Wednesday, March 2, 2011

Low-Fat, Low-Sugar Carrot Muffins

When you don't have time to make breakfast or just need an afternoon pick-me-up, muffins are a tempting grab-'n'-go. The problem with muffins, as most people know, is that they can pack upwards of 500 calories, 30 grams of fat, and unconceivable amounts of refined sugars.

If you love muffins or need an occasional healthier sweet option, these muffins might just solve your problems. They are made with minimal sugar and fat and grated carrots add wonderful texture and moisture. As with most muffin recipes, you can substitute your favorite sweetener for the brown sugar. You can also substitute up to 1/2 cup of whole wheat flour for the white flour and still maintin a light consistency.

Carrot Muffins
2 cups all-purpose flour (you can substitute up to 1/2 cup whole wheat flour)
1 1/2 tsp. baking powder
1/2 tsp. baking soda
1 tsp. cinnamon
1 egg
1 1/4 cup almond milk soured with a 1 tbsp. of white vinegar.
1/4 cup brown sugar
1/4 cup canola oil
1 1/2 cup grated carrot
1/2 cup raisins, optional
1/2 cup chopped walnuts, optional
  1. Preheat oven to 400 degrees. Lightly oil 2 six-cup muffin tins or line with muffin papers.
  2. In a large bowl, combine the flour, baking powder, baking soda, and cinnamon. Set aside.
  3. In a medium bowl, beat the egg. Mix in the sour almond milk, brown sugar, and oil.
  4. Add the wet ingredients to the dry ingredients, stirring until the mixture is uniform. Fold in the carrots and the raisins and nuts (if using).
  5. Divide batter among the twelve muffin cups and bake for approximately 20 minutes, or until a wooden toothpick inserted into the center of a muffin comes out clean. Muffins will be golden brown. Cool on wire racks. Enjoy!

Monday, February 28, 2011

Homemade granola bars

I've been trying for months to come up with a successful homemade granola bar recipe. Granola bars seem to make great snacks, because they're packed with energy, tote along easily in a purse or bag, and are oh-so-tasty.

I seem to run into one of two issues when making homemade granola bars:
  1. Granola bars are too mushy and don't hold their shape after being cut, turning into pseudo-cookie crumbs
  2. Granola bars are too crispy and crumble when cut, turning into plain old granola (not the worst problem to have)
Fortunately or unfortunately, depending on your health and taste preferences, the solution to my problem was to add more peanut butter and honey to the recipe. The end result was a granola bar that held its shape when cut, but had an overall higher fat and sugar content. Although this makes them a little less nutritious, using all natural peanut butter, raw honey, and agave nectar might justify making these for yourself. The recipe is below. You can substitute different sweeteners, such as maple syrup or brown sugar, and different granola-type ingredients, such as other seeds, nuts, and dried fruit.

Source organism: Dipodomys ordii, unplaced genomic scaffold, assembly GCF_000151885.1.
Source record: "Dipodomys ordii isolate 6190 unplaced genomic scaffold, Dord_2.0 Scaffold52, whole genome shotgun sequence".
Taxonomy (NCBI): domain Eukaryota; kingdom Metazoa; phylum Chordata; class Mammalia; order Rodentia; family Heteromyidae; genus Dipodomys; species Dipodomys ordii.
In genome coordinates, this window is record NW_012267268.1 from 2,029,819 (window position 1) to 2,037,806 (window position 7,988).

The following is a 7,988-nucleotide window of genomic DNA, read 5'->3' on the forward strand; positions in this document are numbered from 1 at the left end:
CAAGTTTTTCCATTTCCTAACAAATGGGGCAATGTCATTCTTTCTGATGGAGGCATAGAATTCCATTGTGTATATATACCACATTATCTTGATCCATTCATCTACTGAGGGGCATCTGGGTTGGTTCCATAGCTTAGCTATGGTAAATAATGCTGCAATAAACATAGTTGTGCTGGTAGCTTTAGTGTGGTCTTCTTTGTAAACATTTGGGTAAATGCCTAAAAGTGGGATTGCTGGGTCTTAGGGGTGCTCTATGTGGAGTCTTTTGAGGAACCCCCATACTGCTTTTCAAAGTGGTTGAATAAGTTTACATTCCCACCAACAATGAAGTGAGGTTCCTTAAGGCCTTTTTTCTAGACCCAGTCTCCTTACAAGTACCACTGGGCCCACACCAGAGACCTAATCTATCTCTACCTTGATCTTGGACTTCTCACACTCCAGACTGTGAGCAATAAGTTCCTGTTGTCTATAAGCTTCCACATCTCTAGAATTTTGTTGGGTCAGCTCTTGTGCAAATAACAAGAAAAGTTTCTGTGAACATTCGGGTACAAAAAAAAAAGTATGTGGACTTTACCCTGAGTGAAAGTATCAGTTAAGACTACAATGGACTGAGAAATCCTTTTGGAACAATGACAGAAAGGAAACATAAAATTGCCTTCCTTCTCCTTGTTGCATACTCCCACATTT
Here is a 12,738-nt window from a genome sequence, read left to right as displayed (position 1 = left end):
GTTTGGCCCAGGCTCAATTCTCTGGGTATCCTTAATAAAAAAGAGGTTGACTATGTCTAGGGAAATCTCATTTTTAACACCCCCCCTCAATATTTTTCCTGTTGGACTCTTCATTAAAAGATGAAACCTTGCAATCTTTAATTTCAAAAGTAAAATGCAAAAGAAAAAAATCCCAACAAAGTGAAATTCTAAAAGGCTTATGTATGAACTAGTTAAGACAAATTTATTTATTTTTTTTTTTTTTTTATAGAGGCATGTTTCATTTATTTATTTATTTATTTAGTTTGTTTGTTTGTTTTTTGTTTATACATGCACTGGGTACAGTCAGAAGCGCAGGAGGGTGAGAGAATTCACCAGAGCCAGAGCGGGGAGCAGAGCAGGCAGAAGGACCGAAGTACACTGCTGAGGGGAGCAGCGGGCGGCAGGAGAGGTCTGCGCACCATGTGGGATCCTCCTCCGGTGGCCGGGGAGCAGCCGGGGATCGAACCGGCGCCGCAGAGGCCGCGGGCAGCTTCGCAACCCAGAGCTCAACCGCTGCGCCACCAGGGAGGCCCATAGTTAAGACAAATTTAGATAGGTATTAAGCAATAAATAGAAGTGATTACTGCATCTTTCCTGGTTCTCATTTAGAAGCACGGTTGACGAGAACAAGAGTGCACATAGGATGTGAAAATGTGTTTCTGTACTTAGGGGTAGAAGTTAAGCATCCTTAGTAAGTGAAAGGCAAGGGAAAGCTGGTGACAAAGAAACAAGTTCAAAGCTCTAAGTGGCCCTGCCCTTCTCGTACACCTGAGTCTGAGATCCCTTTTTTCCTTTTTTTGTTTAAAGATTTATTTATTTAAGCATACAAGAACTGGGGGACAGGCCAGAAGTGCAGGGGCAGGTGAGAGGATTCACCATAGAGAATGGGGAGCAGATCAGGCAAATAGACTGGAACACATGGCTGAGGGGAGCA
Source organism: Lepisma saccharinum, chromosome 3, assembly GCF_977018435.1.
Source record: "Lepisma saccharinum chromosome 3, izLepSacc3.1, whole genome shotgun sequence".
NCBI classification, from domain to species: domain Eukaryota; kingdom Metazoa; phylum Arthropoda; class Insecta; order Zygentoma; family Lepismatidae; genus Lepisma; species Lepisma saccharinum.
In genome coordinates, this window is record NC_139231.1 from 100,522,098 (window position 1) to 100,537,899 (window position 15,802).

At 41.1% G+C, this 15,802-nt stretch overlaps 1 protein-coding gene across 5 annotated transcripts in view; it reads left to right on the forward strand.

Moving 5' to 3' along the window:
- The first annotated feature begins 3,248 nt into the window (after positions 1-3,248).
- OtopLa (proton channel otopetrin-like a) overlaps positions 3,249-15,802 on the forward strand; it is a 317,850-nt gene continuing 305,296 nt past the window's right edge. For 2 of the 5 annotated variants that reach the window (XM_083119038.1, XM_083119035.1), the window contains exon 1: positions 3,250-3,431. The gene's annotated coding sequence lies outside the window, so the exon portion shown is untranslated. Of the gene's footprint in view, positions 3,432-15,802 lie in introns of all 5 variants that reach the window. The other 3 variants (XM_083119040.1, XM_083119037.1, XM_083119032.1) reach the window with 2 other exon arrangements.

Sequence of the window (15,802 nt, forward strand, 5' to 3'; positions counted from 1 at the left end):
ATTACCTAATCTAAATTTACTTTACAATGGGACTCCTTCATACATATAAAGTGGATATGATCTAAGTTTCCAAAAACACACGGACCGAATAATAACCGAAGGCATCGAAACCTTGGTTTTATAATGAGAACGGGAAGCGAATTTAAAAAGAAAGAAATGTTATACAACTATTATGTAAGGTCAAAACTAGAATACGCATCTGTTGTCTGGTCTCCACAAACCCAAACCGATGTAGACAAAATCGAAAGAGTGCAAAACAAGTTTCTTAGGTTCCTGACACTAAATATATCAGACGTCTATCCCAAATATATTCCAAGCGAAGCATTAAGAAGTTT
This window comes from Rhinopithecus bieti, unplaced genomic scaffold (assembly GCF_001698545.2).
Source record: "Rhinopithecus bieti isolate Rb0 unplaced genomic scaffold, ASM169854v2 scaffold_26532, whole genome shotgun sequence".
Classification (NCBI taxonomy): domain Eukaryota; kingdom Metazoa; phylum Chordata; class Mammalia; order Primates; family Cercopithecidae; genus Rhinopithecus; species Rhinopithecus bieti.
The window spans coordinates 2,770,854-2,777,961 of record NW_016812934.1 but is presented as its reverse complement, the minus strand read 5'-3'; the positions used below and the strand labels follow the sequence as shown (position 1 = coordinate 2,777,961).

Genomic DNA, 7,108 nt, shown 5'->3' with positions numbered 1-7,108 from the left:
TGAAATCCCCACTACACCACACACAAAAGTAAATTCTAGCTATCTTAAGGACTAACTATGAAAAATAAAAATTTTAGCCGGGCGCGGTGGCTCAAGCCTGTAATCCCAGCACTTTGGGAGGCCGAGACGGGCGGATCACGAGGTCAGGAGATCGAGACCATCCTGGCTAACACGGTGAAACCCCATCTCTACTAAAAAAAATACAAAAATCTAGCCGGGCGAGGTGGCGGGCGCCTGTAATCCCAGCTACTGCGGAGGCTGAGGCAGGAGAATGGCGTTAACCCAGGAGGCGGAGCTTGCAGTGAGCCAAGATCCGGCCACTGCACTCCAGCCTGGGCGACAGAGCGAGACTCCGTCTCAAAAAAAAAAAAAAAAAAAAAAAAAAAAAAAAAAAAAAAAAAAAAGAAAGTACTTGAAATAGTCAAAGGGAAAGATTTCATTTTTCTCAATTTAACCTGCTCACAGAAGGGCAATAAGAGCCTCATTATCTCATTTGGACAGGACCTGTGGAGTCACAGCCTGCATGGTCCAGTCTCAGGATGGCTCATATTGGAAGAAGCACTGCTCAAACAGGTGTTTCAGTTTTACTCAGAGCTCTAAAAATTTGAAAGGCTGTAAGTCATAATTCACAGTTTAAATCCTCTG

Oats and Honey Granola Bars
2 1/2 cups rolled oats (not quick cooking or instant)
2 1/2 cups puffed brown rice cereal
1/4 cup sunflower seeds
1/4 cup peanuts (honey roasted peanuts are great for this recipe)
1/2 cup raisins
1/2 cup natural peanut butter
1/3 cup honey
1/3 cup agave nectar
2 Tbsp. water (or more, if needed)
  1. Preheat oven to 350 degrees. Lightly oil a 9"x13" baking pan and set aside. 
  2. In a large bowl, combine oats, cereal, sunflower seeds, peanuts, and raisins.
  3. In a small saucepan, heat the peanut butter, honey, agave nectar, and water over medium-low heat, stirring frequently until the ingredients melt together. Add more water if the mixture looks too thick.
  4. Pour liquid mixture into the oat mixture and stir well. Spread into the baking pan and bake for about 20 minutes. 
  5. Allow granola bars to cool completely before cutting. Store in an airtight container. Enjoy!

Thursday, February 24, 2011

Stone-Baked Pesto and Black Olive Pizza

People often wonder how to make pizza with the light and crispy crust that you can find in so many restaurants. Fortunately, for the home cook, it’s not a big mystery. If you invest in a baking stone, which can run as cheap as $15 or $20, you’ve purchased your ticket to deliciously addictive homemade pizza. All you’ll need to do once you have your stone is make a reliable pizza crust (recipe provided below) and get adventurous with your toppings.

The recipe below is for pesto pizza. Traditionally made without red sauce, pesto pizza is deliciously light and flavorful. After harvesting my basil plants this summer and making numerous batches of pesto, I was fortunate to have some homemade pesto from my garden to use on this pizza.

Stone-Baked Pesto and Black Olive Pizza
Serves: 2

Pizza crust:
1 ¾ cups bread flour
1 tsp. instant yeast
2/3 cup water
1 Tbsp. olive oil
1 tsp. salt

1/3 cup pesto (homemade or store bought)
¼ cup black olives, sliced
½ tomato, chopped
¼ cup mozzarella cheese

To make the dough: